The Flyers have needs, and the lack of wiggle room in the salary cap has put a damper on how much GM Ron Hextall can do in terms of signing talent. This offseason, he has begun to take steps towards undoing messy contracts and allow for re-signing of core players such as Jakub Voracek and Sean Couturier.

In a trade that should make any fan excited, Hextall was able to ship not only Nicklas Grossmann who is aging and beginning to break down, but also the contract of Chris Pronger, who has not appeared in NHL action since his career-ending eye injury in 2011, to Arizona in exchange for for Sam Gagner and a conditional draft pick.

Gagner, 25, is a former first round draft pick, taken sixth overall by the Edmonton Oilers in 2007. Many thought the forward would be immediately bought out, something Hextall did not exactly rule out at first. However, the Flyers held onto him, hoping he could be a low-risk, high-reward pickup.

Although he never truly became the dominate first round talent Edmonton hoped he would be, Gagner has still managed to be a solid player with some upside. So where exactly does he fit with the Flyers?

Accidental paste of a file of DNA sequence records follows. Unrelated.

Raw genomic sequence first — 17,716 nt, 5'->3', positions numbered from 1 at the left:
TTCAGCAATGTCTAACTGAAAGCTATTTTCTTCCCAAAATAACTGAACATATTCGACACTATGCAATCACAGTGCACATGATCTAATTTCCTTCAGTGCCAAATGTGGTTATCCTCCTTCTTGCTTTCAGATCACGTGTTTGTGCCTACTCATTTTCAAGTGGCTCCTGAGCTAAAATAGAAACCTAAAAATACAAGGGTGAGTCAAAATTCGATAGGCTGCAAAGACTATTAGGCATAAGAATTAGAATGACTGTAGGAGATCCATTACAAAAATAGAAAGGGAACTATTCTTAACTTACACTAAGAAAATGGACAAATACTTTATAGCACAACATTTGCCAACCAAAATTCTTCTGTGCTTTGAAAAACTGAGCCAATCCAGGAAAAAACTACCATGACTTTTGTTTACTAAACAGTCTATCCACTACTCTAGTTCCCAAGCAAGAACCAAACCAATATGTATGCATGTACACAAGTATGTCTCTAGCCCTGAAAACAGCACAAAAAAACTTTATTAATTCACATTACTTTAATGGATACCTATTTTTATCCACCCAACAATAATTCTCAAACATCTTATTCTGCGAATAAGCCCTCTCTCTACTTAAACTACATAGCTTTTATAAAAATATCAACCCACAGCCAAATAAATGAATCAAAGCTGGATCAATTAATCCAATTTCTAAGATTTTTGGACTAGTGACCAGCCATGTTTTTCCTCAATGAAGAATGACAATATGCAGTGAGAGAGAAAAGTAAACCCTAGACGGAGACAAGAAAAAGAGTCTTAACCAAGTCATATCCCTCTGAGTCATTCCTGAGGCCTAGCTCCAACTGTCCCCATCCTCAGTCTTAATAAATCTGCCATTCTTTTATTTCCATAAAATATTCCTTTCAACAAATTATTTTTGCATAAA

Most importantly, he can provide some scoring help, an area of constant inconsistency last season. In his first eight year seasons, he notched 116 goals and 220 assists in 562 games played. The lack of scoring depth really hurt the Flyers and their chances of staying in the playoff race. Breaking it down statistically, Gagner should be good for about 15-20 goals a season.


The Flyers do have a few strong, young centers. Gagner adds to that list, and should thrive playing regular minutes compared to the struggling Vincent Lecavalier. He could benefit from playing on one of the bottom lines. His game is primarily offensive, based on his playmaking ability, which is fine because there are already defensive-minded centers on the roster, such as Couturier.

Gagner is really of no real risk to keep around, so it makes perfect sense to give him a shot. He is at least a short-term fix, with potential long-term value. If he does not pan out, he will likely walk in free agency next season.



Mario Corsaro

Journalism major at Temple University and lifelong Philadelphia sports fan

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